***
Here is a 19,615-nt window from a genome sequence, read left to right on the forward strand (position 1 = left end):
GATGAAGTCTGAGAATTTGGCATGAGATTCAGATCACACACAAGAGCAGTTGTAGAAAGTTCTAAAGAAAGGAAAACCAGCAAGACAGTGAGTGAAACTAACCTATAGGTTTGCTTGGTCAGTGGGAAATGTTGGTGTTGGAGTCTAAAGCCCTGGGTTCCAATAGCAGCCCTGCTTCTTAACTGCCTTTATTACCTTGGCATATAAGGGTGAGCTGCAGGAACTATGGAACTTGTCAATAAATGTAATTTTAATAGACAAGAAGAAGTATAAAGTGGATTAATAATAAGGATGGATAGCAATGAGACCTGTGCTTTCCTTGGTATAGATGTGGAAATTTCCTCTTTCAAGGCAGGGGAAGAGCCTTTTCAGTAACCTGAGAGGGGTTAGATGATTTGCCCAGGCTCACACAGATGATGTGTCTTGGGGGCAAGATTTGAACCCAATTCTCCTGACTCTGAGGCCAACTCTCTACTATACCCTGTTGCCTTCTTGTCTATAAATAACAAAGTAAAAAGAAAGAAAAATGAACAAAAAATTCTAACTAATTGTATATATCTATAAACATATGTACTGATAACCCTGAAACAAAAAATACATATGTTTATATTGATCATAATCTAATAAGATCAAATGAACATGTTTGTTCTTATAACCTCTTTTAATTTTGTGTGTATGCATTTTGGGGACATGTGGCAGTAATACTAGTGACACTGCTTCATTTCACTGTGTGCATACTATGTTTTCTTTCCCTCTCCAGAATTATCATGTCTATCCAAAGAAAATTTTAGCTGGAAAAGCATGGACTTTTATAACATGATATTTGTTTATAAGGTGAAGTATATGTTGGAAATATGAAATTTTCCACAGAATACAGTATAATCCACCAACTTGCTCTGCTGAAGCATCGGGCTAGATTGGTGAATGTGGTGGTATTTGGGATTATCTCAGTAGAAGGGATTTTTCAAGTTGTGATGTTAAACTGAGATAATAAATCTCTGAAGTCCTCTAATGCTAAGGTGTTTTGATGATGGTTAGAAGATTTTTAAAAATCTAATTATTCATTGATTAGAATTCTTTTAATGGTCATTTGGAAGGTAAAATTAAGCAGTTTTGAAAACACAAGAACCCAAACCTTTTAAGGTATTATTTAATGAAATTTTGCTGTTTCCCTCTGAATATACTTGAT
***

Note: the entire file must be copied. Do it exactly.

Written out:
Here is a 19,615-nt window from a genome sequence, read left to right on the forward strand (position 1 = left end):
GATGAAGTCTGAGAATTTGGCATGAGATTCAGATCACACACAAGAGCAGTTGTAGAAAGTTCTAAAGAAAGGAAAACCAGCAAGACAGTGAGTGAAACTAACCTATAGGTTTGCTTGGTCAGTGGGAAATGTTGGTGTTGGAGTCTAAAGCCCTGGGTTCCAATAGCAGCCCTGCTTCTTAACTGCCTTTATTACCTTGGCATATAAGGGTGAGCTGCAGGAACTATGGAACTTGTCAATAAATGTAATTTTAATAGACAAGAAGAAGTATAAAGTGGATTAATAATAAGGATGGATAGCAATGAGACCTGTGCTTTCCTTGGTATAGATGTGGAAATTTCCTCTTTCAAGGCAGGGGAAGAGCCTTTTCAGTAACCTGAGAGGGGTTAGATGATTTGCCCAGGCTCACACAGATGATGTGTCTTGGGGGCAAGATTTGAACCCAATTCTCCTGACTCTGAGGCCAACTCTCTACTATACCCTGTTGCCTTCTTGTCTATAAATAACAAAGTAAAAAGAAAGAAAAATGAACAAAAAATTCTAACTAATTGTATATATCTATAAACATATGTACTGATAACCCTGAAACAAAAAATACATATGTTTATATTGATCATAATCTAATAAGATCAAATGAACATGTTTGTTCTTATAACCTCTTTTAATTTTGTGTGTATGCATTTTGGGGACATGTGGCAGTAATACTAGTGACACTGCTTCATTTCACTGTGTGCATACTATGTTTTCTTTCCCTCTCCAGAATTATCATGTCTATCCAAAGAAAATTTTAGCTGGAAAAGCATGGACTTTTATAACATGATATTTGTTTATAAGGTGAAGTATATGTTGGAAATATGAAATTTTCCACAGAATACAGTATAATCCACCAACTTGCTCTGCTGAAGCATCGGGCTAGATTGGTGAATGTGGTGGTATTTGGGATTATCTCAGTAGAAGGGATTTTTCAAGTTGTGATGTTAAACTGAGATAATAAATCTCTGAAGTCCTCTAATGCTAAGGTGTTTTGATGATGGTTAGAAGATTTTTAAAAATCTAATTATTCATTGATTAGAATTCTTTTAATGGTCATTTGGAAGGTAAAATTAAGCAGTTTTGAAAACACAAGAACCCAAACCTTTTAAGGTATTATTTAATGAAATTTTGCTGTTTCCCTCTGAATATACTTGAT